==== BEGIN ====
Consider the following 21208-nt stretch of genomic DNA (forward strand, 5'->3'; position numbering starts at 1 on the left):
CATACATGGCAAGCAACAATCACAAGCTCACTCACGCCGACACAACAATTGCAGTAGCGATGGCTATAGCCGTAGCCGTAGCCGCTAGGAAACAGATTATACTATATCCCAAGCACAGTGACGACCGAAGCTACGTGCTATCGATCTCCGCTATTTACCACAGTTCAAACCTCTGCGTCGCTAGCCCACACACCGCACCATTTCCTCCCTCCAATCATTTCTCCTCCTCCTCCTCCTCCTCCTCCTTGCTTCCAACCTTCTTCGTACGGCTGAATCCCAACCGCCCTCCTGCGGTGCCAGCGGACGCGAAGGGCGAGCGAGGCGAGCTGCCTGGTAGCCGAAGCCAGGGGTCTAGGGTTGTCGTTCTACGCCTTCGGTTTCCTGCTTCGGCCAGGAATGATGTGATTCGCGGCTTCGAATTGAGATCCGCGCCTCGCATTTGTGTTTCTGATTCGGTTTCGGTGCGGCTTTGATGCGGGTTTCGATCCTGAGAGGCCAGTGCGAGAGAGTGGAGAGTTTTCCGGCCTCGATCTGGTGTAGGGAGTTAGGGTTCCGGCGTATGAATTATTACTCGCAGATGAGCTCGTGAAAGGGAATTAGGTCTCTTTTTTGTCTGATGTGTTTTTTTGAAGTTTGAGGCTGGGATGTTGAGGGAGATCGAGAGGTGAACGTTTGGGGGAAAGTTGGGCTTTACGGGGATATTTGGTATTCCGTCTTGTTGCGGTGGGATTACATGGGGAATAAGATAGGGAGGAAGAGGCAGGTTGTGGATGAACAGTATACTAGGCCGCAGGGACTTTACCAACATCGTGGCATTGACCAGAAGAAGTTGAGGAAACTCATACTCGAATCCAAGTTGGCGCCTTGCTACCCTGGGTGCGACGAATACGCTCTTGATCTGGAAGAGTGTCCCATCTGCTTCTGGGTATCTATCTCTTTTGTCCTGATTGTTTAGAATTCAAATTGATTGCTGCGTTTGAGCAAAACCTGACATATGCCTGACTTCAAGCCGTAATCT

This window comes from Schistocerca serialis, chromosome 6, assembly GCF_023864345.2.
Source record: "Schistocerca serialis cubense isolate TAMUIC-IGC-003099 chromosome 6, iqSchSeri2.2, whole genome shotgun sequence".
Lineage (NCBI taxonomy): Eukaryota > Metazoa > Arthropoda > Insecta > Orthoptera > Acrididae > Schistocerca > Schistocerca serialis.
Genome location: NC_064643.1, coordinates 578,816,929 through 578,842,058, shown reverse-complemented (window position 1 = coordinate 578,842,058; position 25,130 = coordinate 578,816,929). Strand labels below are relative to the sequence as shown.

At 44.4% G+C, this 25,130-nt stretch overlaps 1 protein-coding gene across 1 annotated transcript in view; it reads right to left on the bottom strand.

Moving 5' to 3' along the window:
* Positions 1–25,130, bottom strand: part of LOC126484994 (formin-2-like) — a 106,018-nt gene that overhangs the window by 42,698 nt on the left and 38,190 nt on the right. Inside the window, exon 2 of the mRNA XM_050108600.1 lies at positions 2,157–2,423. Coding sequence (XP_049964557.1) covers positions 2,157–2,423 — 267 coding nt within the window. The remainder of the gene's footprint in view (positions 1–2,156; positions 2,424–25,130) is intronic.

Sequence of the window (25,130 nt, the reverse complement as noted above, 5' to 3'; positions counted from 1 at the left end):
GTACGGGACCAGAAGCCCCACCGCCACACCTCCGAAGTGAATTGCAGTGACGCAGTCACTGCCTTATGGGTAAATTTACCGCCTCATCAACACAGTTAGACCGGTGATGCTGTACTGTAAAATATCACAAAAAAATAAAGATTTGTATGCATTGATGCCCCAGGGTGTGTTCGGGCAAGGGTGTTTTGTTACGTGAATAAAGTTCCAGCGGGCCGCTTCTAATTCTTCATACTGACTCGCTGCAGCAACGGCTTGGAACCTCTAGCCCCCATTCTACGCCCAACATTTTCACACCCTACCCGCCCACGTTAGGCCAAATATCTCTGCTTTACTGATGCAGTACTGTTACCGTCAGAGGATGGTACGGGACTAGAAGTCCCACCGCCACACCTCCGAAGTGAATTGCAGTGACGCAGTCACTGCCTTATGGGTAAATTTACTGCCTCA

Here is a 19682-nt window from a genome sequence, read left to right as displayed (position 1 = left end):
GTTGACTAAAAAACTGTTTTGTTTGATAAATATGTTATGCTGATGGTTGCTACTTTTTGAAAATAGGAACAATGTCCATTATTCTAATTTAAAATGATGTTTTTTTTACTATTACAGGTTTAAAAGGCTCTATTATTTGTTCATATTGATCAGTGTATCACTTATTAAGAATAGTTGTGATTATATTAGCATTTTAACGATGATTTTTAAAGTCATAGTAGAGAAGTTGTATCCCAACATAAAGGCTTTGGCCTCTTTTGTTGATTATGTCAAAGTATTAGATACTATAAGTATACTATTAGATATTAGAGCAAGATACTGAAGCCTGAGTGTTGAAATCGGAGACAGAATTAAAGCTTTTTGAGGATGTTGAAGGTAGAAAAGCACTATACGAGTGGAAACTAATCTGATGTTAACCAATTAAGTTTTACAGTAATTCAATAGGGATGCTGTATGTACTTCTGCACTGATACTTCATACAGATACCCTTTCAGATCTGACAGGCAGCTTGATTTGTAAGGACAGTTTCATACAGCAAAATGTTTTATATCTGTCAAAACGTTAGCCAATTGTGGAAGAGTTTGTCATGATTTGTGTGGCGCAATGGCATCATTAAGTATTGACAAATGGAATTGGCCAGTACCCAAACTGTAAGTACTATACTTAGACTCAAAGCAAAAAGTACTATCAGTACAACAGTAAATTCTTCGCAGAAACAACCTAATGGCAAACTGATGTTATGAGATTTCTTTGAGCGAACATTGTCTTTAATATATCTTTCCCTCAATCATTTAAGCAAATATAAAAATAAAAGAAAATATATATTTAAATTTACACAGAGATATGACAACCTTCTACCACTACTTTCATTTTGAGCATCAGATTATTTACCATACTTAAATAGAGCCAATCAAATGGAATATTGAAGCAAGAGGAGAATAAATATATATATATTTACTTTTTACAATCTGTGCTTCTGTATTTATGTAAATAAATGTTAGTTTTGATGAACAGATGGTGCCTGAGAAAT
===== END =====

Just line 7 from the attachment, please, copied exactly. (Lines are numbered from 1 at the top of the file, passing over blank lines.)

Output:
At 44.4% G+C, this 25,130-nt stretch overlaps 1 protein-coding gene across 1 annotated transcript in view; it reads right to left on the bottom strand.